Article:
It’s the night before you depart. You are literally hopping up and down in excitement, in anticipation of the adventures that await you just on the other side of the airplane. Your flight is just around the corner. As you watch the clock tick nearer and nearer to your time of departure,your anticipation increases …and so does your dread. Did I pack too much? What have I forgotten?
I am well known to have a memory that lasts about as long as the average goldfish. I often ask myself whether I forgot anything, and if I did, how I would replace it while far away from home. Here are, in my opinion, the essentials to have while traveling.
These are the items that you cannot lose. Of these three, the passport is most important. The phone and the wallet can be replaced, but to replace a passport is usually a long and arduous process through your embassy. If you’re lucky, the employees at the embassy are quick and efficent, and the turnaround time to replace your passport is short. If you’re not, you could be stuck in the country for a while. But hey, you chose to be here, right? It could be worse. You could be instead stuck at home.
One very clever tip to ensure continued travel is to reduce or remove the passport as a single point of failure. (See, Dr. Muzio, I learned something in your fault tolerance lectures.) Take a picture of the photo page of your passport and store it in a secure location on your phone. Keep a paper copy of the passport somewhere where your passport will not be. Write down your passport number, that way if you happen to lose your passport, you can help expedite the recovery process.
As for the wallet, I travel with the Bellroy Travel Wallet. It has a pocket for your passport, as well as a hidden pocket for your sim card. This way, you can lose everything at once! 👍
I also keep the addresses of the closest Canadian Embassy as well as their phone number and email addresses on my phone and in my wallet, just in case I happen to lose my travel documents. Don’t forget to register on your embassy’s site before you set off, so that better-than-average looking actors from Criminal Minds: Beyond Borders can come to your rescue should anything go horribly wrong.
- A good suitcase or rucksack
- A combination luggage lock
- A luggage name-tag with your country’s flag
- An Universal travel adapter
- External Power bank
I’m a spoiled brat, so I travel with a suitcase. I put my Victorniox Avolve 2.0 22” Spinner through hell, and it comes back each time begging for more. An ideal suitcase should have omnidirectional wheels that take a lot of abuse and should also be made of fabric, because I find that hardshell luggage tend to crack easily and are difficult to repair once cracked.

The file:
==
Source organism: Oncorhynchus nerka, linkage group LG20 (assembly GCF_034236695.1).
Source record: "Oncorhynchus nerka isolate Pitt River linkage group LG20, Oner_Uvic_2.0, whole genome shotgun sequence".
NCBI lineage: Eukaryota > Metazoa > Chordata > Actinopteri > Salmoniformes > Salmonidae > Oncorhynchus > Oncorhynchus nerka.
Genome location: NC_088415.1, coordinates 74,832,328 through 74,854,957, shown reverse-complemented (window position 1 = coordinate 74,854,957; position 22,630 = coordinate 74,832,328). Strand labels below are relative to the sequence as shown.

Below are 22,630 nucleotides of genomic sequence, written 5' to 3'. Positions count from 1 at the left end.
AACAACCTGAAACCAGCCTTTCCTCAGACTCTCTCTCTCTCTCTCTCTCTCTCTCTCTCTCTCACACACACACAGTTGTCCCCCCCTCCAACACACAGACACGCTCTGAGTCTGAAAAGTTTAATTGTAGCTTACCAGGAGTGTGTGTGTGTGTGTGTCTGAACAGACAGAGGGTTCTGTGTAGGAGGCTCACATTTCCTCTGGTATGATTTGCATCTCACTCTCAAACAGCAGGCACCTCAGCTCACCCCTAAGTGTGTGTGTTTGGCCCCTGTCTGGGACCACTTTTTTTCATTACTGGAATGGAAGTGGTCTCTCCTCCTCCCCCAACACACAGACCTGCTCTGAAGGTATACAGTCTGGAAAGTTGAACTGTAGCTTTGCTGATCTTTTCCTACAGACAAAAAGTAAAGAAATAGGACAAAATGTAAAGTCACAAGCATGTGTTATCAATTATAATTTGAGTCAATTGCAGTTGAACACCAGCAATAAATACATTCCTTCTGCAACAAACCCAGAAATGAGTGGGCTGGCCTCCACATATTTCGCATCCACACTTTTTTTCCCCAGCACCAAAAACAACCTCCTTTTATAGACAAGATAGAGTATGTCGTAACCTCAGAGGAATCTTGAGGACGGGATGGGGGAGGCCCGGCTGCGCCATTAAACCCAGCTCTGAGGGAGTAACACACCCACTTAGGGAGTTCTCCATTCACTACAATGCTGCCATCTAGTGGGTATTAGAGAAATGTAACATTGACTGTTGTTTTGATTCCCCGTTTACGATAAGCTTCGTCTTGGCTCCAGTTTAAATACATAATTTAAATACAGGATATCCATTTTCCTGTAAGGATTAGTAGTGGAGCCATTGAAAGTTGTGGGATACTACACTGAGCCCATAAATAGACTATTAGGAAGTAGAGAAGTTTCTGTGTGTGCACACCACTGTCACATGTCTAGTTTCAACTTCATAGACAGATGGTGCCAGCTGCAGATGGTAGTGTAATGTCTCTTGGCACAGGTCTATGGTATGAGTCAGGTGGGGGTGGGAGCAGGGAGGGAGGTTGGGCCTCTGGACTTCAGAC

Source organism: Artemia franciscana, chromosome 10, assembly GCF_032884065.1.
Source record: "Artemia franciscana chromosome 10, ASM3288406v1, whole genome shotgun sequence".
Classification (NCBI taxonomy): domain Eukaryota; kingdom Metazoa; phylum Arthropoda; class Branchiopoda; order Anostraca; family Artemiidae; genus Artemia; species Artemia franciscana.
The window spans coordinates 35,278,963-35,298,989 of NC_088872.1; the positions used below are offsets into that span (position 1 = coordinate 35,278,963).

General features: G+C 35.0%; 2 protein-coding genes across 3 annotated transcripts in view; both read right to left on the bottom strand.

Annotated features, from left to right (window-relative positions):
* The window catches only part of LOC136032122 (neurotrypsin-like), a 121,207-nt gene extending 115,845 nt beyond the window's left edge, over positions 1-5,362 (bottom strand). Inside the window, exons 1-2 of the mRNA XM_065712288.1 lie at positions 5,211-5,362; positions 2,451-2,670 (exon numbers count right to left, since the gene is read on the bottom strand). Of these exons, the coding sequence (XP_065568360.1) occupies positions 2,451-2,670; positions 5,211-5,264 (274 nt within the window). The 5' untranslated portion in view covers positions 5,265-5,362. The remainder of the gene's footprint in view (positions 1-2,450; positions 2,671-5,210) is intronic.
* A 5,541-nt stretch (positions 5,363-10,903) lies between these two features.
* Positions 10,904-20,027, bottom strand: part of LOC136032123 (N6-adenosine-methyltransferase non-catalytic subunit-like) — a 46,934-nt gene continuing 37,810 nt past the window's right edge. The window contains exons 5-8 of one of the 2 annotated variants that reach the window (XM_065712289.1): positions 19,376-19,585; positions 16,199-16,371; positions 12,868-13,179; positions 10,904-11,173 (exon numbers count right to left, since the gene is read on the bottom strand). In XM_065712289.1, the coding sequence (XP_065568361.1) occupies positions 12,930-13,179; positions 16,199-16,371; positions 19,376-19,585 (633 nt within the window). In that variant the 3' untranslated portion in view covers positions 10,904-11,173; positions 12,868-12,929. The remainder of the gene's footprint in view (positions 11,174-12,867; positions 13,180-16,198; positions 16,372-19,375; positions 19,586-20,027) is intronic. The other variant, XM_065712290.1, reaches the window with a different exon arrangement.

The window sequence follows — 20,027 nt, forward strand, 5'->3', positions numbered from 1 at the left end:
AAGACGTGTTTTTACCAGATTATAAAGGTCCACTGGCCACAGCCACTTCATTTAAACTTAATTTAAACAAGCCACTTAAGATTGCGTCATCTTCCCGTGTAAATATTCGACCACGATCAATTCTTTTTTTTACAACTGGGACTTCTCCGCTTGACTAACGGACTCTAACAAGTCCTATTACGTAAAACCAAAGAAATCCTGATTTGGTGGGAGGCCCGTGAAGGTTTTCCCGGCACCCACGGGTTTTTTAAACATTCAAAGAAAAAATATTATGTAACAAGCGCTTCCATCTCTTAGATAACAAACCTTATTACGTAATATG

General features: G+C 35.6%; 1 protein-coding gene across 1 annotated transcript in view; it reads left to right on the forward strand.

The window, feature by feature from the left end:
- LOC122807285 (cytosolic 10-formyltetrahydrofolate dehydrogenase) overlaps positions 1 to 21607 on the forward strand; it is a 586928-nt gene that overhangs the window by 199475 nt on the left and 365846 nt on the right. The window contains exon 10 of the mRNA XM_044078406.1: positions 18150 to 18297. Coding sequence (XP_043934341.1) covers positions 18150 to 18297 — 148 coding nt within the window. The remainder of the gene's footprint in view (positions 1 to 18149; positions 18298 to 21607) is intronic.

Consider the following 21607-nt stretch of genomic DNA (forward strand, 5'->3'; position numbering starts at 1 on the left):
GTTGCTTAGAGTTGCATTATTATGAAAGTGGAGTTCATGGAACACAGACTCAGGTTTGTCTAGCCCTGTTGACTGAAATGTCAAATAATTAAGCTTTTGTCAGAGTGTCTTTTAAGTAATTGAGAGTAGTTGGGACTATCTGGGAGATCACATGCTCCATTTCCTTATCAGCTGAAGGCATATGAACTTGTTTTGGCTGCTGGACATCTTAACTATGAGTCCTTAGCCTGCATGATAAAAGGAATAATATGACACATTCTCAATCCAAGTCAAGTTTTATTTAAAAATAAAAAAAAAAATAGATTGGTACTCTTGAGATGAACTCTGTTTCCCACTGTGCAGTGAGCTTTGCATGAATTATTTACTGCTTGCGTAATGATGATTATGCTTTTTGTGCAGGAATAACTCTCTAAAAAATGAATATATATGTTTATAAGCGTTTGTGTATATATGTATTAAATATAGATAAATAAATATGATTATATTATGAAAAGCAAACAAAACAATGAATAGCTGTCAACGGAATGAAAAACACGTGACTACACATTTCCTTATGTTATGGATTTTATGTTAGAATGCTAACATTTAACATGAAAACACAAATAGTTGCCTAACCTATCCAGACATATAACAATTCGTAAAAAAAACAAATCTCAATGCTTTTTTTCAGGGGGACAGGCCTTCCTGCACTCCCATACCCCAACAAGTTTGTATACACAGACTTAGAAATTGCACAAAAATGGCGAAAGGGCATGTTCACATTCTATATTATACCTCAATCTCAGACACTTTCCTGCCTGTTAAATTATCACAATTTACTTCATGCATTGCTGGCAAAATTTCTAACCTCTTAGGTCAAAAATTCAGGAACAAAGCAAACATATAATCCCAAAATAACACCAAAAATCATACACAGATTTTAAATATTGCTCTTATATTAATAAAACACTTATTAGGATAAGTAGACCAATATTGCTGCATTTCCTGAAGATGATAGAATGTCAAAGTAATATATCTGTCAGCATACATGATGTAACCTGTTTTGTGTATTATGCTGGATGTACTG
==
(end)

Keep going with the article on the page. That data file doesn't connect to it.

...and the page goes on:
The luggage lock should be a TSA-approved lock with a steel cable to fit through the zippers of your bag. I use some Lewis & Clark Combination locks, and as an added bonus, these also work well on the storage lockers found at many hostels.
Last but certainly not least, your country’s flag. I use the Samsonite Canadian Flag Tag, which are fixed proudly to both my checked and carry on baggage. I would have affixed a Chinese flag too, but for a country that manufactures everything else, one is surprisingly hard to come by.
As for Travel Adapters, I swear by the Kensington Universal Travel Adaptor which features two USB ports to keep all your devices charged at once. I unfortunately left mine on the ÖBB train to Vienna, I’ve been trying out the Satechi Travel Router, which also works quite well.
For the power bank, I recommend the Xiaomi 20000mAH Power Bank that has yet to do me wrong. If you are an iPhone user, I highly recommend a combination lightning/micro-usb cable that is at least 4 ft long, so that you can charge your headphones or powerbank as well as your phone.
Luxury items are ones that you pack only if you have the space for them.
Being someone that usually types on a keyboard for a living, I am rarely if ever without my computer. I also happen to the the most picky person on the planet when it comes to my machine, so I am seldom without my trusty retina Macbook Pro. But when I am traveling, I find that more often than not the laptop only adds unnecessary weight to your luggage and doesn’t come in handy all that often.
Why is this so? Because of computer, at it’s core, is a work device. And when you are traveling, you most likely aren’t working. (To those of you that happen to be working and earn enough to continue travelling, let me know what you do and put in a good word for me if they are hiring.)
As much as a fan as I am of the Hitchhiker’s Guide to the Galaxy and Towel Day, I must advocate for fellow travellers to leave this behind. While it may be cool to wipe certain body parts with your own private absorbent country flag, they are large, unwieldy, and often more trouble than it’s worth. What’s more, they are often provided at hostels for a small charge.
That’s all, I think. Unless I’ve forgotten something. What are your travel essentials? Let me know in the comments below.